The present invention is illustrated by way of example and is not limited to the accompanying drawings in which like reference numbers indicate like elements.
Those skilled in the art will appreciate that the elements of the figure are illustrated for simplicity and clarity and have not necessarily been drawn to scale. For example, the dimensions of some elements in the figures are exaggerated over other elements to help improve the understanding of embodiments of the present invention.

  FIG. 2 is a schematic diagram of an ESD protection circuit 201 according to the present invention. The ESD protection circuit 201 includes a diode 213, a diode 215, a diode 217, an I / O pad 211, a shunt circuit 205, and a trigger circuit 203. The diode 213 is coupled between the I / O pad 211 and an ESD bus labeled “ESD bus”. The diode 215 is coupled between the I / O pad 211 and a ground bus labeled “VSS bus”. The diode 217 is coupled between the I / O pad 211 and a boost voltage bus labeled “BOOST bus”. In some embodiments, diode 213 and diode 217 are activated, for example, with an N-well diode P + and diode 215 is activated with a P-well diode N +. The diode 217 is smaller than the diode 213 and the diode 215. The shunt circuit 205 includes cascode-connected rail clamp type transistors 207 and 209. Transistor 207 has a drain, a gate, and a source coupled to the ESD bus. Transistor 209 has a drain coupled to the source of transistor 207, a gate, and a source coupled to the VSS bus. In the illustrated embodiment, the source of transistor 207 and the drain of transistor 209 are coupled via an intermediate current terminal 221 to a power supply bus labeled “VDD bus”. While a positive ESD event is occurring on the VDD bus (with respect to VSS), the intermediate current terminal 221 provides an ESD DC current shunt path between these two buses. It should be noted here that in other embodiments, the intermediate current terminal 221 may not be present.

In one embodiment of the ESD protection circuit 201, the ESD bus is a floating bus inside the IC and is not directly connected to a pad outside the IC. In other embodiments, the ESD bus is connected directly to an external pad, which is, for example, a 5.0 volt high voltage power supply (HVDD) pad. In order to drive high currents associated with ESD events, the size of each of the ESD bus, VDD bus, and VSS bus generally is substantially in line with the respective resistance and resulting length. It is a size that minimizes all IR voltage drops. The size of the BOOST bus is much smaller because the current coupled to that BOOST bus during an ESD event is generally much smaller. The VSS bus is also coupled to the IC's silicon substrate (not shown) so that it can be conducted in parallel with the metal VSS bus.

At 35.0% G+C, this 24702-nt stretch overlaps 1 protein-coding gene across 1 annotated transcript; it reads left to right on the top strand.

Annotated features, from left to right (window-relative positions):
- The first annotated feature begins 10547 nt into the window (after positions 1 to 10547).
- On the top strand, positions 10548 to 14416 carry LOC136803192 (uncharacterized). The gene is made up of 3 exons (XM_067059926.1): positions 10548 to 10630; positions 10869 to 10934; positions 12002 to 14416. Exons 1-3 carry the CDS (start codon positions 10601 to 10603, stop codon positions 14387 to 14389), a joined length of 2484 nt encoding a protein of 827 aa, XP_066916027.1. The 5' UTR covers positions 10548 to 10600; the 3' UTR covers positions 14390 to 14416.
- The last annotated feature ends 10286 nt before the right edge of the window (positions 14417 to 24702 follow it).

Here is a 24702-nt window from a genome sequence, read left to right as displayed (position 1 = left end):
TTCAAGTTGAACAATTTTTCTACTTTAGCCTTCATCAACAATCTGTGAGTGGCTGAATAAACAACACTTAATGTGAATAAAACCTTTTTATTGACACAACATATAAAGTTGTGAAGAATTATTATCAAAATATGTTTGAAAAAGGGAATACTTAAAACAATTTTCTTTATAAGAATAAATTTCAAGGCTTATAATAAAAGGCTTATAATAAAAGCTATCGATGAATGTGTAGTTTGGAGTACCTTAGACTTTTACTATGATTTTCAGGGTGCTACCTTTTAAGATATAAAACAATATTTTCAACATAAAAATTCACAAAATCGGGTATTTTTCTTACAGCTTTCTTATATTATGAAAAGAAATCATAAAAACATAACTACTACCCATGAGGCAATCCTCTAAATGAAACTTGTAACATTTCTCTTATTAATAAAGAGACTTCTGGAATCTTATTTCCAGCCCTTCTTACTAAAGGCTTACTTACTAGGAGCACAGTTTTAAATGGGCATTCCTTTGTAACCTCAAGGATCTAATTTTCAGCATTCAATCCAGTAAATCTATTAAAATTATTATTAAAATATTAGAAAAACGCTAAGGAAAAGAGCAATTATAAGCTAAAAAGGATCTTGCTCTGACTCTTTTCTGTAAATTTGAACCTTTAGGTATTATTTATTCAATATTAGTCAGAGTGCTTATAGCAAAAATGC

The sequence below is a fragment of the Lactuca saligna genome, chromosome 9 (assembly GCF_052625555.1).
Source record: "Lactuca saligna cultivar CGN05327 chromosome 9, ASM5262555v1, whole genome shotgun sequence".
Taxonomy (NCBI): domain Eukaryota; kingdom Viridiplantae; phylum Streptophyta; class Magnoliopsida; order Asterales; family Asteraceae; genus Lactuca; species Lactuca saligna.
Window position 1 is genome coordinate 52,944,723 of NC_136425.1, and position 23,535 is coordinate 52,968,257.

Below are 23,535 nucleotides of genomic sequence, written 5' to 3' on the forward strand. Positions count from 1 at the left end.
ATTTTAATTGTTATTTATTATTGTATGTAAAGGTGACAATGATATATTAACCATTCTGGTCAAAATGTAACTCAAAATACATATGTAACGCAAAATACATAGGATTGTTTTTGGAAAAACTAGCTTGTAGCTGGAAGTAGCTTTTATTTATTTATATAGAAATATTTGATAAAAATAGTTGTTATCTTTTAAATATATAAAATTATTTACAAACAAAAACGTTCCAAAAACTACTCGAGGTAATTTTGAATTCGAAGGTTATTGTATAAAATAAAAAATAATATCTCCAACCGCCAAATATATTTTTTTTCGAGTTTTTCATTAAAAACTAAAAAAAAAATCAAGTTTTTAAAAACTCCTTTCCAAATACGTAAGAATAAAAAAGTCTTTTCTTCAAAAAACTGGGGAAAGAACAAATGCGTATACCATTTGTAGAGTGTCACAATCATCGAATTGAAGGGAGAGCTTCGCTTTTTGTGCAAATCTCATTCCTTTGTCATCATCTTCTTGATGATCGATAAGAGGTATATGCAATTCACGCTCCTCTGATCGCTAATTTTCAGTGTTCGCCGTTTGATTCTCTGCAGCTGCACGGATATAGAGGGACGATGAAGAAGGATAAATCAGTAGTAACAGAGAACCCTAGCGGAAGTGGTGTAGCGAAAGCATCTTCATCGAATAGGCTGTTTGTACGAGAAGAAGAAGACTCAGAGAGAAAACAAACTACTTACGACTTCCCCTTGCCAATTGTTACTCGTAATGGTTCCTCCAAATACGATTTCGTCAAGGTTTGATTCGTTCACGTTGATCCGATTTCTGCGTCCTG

The trigger circuit 203 includes a first input coupled to the BOOST bus, a second input coupled to the ESD bus, a third input coupled to the VDD bus, and a fourth input coupled to the VSS bus. There is an input. Trigger circuit 203 has a first output 208 coupled to the gate of transistor 207 and a second output 210 coupled to the gate of transistor 209. During normal operation of the IC, the trigger circuit 203 biases the gate of the transistor 207 equal to the voltage of the VDD bus and biases the gate of the transistor 209 equal to the voltage of the VSS bus so that the gate of the transistor 207 or transistor 209 is It is ensured that no voltage exceeding the maximum supply voltage is applied to the oxide film. In such a bias condition, either transistor 207 or transistor 209 should have little or no conductivity of the MOSFET. When an ESD event is detected, trigger circuit 203 biases each gate of transistors 207 and 209 equal to the voltage on the BOOST bus, and shunt circuit 205 provides a high current path between the ESD bus and the VSS bus. . The trigger circuit 203 is described in further detail below with respect to FIG.

  The intended high current ESD path is that when a positive ESD event occurs on the I / O pad 211 with respect to VSS, it goes from the pad 211 via the diode 213 to the pad 211 to the local ESD bus and then to the ESD bus. To the shunt circuit 205 and then to the VSS bus via the shunt circuit 205. During a typical ESD event, the peak ESD current between pad 211 and the VSS bus is 1 to 4 amps. This high level of current generally substantially reduces the IR voltage of diode 213 and the IR voltage to shunt circuit 205 along the ESD bus. For example, the ESD bus, the VSS bus, the diode 213, the transistor 207, and the transistor 209 cause the voltage of the I / O pad 211 to reach 7 volts with respect to VSS during an ESD phenomenon with a peak current of 4 amperes. If so, the ESD bus local to the shunt circuit 205 reaches 3.5 volts or half of the voltage at the I / O pad 211 with respect to VSS. In the prior art circuit of FIG. 1, the trigger circuit applied this voltage (3.5 volts) to the gates of both transistors 207 and 209 of shunt circuit 205. A BOOST bus is added to supply power to the trigger circuit 203, and the diode 217 of FIG. 2 is used together to apply the voltage of the I / O pad 211 to each of the gates of the transistors 207 and 209 at a higher rate. Is possible.